Monday, September 20, 2004

Puddleglum's Bravery

The Prince and the two children were standing with their heads hung down, their cheeks flushed, their eyes half closed; the strength all gone from them; the enchantment almost complete. But Puddleglum, desperately gathering all his strength, walked over to the fire. Then he did a very brave thing. He knew it wouldn't hurt him quite as much as it would hurt a human; for his feet (which were bare) were webbed and hard and coldblooded like a duck's. But he knew it would hurt him badly enough; and so it did. With his bare foot he stamped on the fire, grinding a large part of it into ashes on the flat hearth. And three things happened at once.

First, the sweet heavy smell grew very much less. For though the whole fire had not been put out, a good bit of it had, and what remained smelled very largely of burnt Marshwiggle, which is not at all an enchanting smell. This instantly made everyone's brain far clearer. The Prince and the children held up their heads again and opened their eyes.

Secondly, the Witch, in a loud, terrible voice, utterly different from all the sweet tones she had been using up till now, called out, "What are you doing? Dare to touch my fire again, mud-filth, and I'll turn the blood to fire inside your veins."

Thirdly, the pain itself made Puddleglum's head for a moment perfectly clear and he knew exactly what he really thought. There is nothing like a good shock of pain for dissolving certain kinds of magic. "One word, Ma'am," he said, coming back from the fire; limping, because of the pain. "One word. All you've been saying is quite right, I shouldn't wonder. I'm a chap who always liked to know the worst and then put the best face I can on it. So I won't deny any of what you said. But there's one thing more to be said, even so. Suppose we have only dreamed, or made up, all those things - trees and grass and sun and moon and stars and Aslan himself. Suppose we have. Then all I can say is that, in that case, the made-up things seem a good deal more important than the real ones. Suppose this black pit of a kingdom of yours is the only world. Well, it strikes me as a pretty poor one. And that's a funny thing, when you come to think of it. We're just babies making up a game, if you're right. But four babies playing a game can make a playworld which licks your real world hollow. That's why I'm going to stand by the play-world. I'm on Aslan's side even if there isn't any Aslan to lead it. I'm going to live as like a Narnian as I can even if there isn't any Narnia. So, thanking you kindly for our supper, if these two gentlemen and the young lady are ready, we're leaving your court at once and setting out in the dark to spend our lives looking for Overland. Not that our lives will be very long, I should think; but that's a small loss if the world's as dull a place as you say."
~C.S. Lewis, The Silver Chair, Chapter 12: The Queen of Underland



Watch an EBay auction in progress for a very rare first edition of
The Silver Chair here.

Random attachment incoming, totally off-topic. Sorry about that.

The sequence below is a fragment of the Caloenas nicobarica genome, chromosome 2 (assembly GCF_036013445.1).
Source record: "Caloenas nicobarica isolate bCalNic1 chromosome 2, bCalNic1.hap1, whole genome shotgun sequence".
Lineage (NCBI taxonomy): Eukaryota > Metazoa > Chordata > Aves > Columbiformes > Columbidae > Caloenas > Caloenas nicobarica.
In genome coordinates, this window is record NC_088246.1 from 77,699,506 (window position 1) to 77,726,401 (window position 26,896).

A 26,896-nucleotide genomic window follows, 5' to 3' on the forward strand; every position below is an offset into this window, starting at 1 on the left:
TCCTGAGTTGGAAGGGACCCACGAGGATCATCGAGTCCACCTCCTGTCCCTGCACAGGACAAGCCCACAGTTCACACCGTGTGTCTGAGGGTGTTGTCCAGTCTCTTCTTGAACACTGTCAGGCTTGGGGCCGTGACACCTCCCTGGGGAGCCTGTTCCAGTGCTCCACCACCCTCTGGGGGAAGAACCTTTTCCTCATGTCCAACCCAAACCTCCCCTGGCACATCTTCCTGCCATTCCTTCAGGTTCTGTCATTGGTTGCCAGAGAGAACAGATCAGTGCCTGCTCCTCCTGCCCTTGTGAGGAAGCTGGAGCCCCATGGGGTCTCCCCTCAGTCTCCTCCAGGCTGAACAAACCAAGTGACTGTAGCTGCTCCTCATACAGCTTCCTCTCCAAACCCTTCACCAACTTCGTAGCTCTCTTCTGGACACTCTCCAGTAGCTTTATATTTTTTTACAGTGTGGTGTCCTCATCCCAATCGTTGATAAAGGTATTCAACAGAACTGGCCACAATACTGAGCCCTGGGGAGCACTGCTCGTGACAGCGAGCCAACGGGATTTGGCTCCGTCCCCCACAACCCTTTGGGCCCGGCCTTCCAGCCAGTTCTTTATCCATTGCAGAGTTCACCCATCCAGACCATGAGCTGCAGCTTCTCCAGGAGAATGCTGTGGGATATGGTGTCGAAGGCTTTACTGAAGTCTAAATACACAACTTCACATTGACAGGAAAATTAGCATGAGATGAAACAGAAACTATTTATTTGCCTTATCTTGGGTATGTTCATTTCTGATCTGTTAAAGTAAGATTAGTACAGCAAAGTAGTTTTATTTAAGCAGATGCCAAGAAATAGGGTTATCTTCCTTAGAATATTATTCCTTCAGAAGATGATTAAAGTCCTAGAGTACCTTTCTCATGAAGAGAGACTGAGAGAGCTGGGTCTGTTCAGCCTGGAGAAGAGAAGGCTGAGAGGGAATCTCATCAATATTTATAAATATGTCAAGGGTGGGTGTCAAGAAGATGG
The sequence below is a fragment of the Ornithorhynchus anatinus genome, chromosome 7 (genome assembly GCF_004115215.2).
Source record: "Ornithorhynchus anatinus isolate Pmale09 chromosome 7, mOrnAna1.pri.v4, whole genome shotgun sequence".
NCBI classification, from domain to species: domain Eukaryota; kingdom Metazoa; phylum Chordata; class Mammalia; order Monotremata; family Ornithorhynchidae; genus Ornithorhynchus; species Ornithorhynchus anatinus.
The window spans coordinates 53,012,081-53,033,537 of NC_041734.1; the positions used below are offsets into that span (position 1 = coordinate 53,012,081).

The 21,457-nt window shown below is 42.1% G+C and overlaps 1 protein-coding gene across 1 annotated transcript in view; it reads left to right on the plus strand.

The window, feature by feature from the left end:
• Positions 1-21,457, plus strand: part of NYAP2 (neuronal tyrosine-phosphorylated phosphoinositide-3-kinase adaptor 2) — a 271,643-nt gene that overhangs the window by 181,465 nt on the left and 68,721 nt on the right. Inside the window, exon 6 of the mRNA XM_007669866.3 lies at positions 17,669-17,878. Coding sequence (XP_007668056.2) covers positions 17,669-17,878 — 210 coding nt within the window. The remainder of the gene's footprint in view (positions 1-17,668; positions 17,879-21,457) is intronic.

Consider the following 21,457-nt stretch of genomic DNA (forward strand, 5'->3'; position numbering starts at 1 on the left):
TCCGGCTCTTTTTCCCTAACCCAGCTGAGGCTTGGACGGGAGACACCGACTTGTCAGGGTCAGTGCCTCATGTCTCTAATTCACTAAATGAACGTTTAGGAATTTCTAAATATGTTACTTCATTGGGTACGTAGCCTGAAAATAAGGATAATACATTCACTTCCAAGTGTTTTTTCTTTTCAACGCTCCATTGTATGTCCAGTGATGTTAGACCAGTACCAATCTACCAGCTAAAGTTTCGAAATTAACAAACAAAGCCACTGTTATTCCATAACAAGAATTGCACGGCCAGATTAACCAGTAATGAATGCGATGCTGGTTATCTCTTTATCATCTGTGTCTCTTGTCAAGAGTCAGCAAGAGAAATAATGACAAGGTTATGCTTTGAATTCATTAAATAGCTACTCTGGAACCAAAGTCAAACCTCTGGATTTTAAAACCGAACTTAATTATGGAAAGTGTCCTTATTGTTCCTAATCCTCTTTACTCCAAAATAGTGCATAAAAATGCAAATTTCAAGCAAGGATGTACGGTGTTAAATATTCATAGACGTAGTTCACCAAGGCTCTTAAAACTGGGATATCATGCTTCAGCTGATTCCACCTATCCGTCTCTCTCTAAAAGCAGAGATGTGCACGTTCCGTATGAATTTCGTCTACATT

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On this day:

1926: Dymer is published by J.M. Dent, London, under the pseudonym of Clive Hamilton.

1942: C.S. Lewis delivers the first of nine talks on "Christian Behavior" over the BBC. These talks are later expanded and become Book 3 of Mere Christianity.

6 Comment(s):

At Mon Sep 20, 12:56:00 PM EST, Blogger Arevanye said...

In A Field Guide to Narnia, author Colin Duriez has this to say about the character of Puddleglum:

"The name is inspired by an old translation Lewis found of Euripides' Hippolytus, which included the prase, "stygian puddle glum" (John Studley's sixteenth-century translation of "Tacitae Stygis,"1.625). Lewis reproduces the phrase in his English Literature in the Sixteenth Century, (p. 256)."

In Companion to Narnia, author Paul Ford talks about the passage I quoted:

"When he breaks the witch's spell and she shrieks at him, clearing his head, he is able to assert that though Narnia and Aslan may not exist, "the made-up things seem a good deal more important than the real ones." This assertion is so strikingly similar to the conclusion of Lewis's essay "The Obstinacy of Belief," written at around the same time, that one cannot escape the conclusion that Lewis means Puddleglum to be a figure of the way in which Christians adhere to their faith after it has been formed."

 
At Mon Sep 20, 03:24:00 PM EST, Blogger Joelle said...

I love Puddlglum! My favorite character, by far.

*Checks wallet...sees if she can afford ebay Silver Chair..a single dollar bill falls out*

 
At Mon Sep 20, 05:51:00 PM EST, Blogger Arevanye said...

Did you see the condition that book was in? I wonder what a mint condition first edition goes for?

 
At Mon Sep 20, 06:00:00 PM EST, Blogger Joelle said...

Probably about the same as a car

 
At Tue Sep 21, 07:54:00 AM EST, Blogger Sandicomm said...

Puddles is very much a skeptic isn't he? But as for his monologue, I think it speaks for itself. The world of imagination or fairy (aka Heaven) is much nicer than our own.

 
At Tue Sep 21, 10:21:00 AM EST, Blogger Arevanye said...

"The world of imagination or fairy (aka Heaven) is much nicer than our own."

And wouldn't that be just like the evil forces in the world to convince us otherwise--that this is the only place and there is no heaven.

 

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